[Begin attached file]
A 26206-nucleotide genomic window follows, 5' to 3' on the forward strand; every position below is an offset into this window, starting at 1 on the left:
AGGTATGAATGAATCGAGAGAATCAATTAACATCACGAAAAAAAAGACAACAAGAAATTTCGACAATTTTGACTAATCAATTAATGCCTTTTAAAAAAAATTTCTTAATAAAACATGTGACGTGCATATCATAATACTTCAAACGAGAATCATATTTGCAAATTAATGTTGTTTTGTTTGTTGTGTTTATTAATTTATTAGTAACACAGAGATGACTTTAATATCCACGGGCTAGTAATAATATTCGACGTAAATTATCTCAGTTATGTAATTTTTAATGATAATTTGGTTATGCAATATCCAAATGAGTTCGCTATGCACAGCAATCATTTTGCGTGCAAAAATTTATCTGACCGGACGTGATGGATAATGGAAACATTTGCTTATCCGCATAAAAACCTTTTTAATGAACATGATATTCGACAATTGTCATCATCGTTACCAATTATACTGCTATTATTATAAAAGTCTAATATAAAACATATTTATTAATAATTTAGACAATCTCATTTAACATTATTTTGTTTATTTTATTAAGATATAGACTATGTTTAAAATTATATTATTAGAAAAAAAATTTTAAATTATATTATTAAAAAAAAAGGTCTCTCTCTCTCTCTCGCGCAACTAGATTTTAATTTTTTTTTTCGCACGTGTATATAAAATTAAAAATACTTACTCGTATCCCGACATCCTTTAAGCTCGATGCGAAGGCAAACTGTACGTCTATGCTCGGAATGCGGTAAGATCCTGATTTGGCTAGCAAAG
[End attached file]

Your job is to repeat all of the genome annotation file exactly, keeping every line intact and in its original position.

A 26206-nucleotide genomic window follows, 5' to 3' on the forward strand; every position below is an offset into this window, starting at 1 on the left:
AGGTATGAATGAATCGAGAGAATCAATTAACATCACGAAAAAAAAGACAACAAGAAATTTCGACAATTTTGACTAATCAATTAATGCCTTTTAAAAAAAATTTCTTAATAAAACATGTGACGTGCATATCATAATACTTCAAACGAGAATCATATTTGCAAATTAATGTTGTTTTGTTTGTTGTGTTTATTAATTTATTAGTAACACAGAGATGACTTTAATATCCACGGGCTAGTAATAATATTCGACGTAAATTATCTCAGTTATGTAATTTTTAATGATAATTTGGTTATGCAATATCCAAATGAGTTCGCTATGCACAGCAATCATTTTGCGTGCAAAAATTTATCTGACCGGACGTGATGGATAATGGAAACATTTGCTTATCCGCATAAAAACCTTTTTAATGAACATGATATTCGACAATTGTCATCATCGTTACCAATTATACTGCTATTATTATAAAAGTCTAATATAAAACATATTTATTAATAATTTAGACAATCTCATTTAACATTATTTTGTTTATTTTATTAAGATATAGACTATGTTTAAAATTATATTATTAGAAAAAAAATTTTAAATTATATTATTAAAAAAAAAGGTCTCTCTCTCTCTCTCGCGCAACTAGATTTTAATTTTTTTTTTCGCACGTGTATATAAAATTAAAAATACTTACTCGTATCCCGACATCCTTTAAGCTCGATGCGAAGGCAAACTGTACGTCTATGCTCGGAATGCGGTAAGATCCTGATTTGGCTAGCAAAG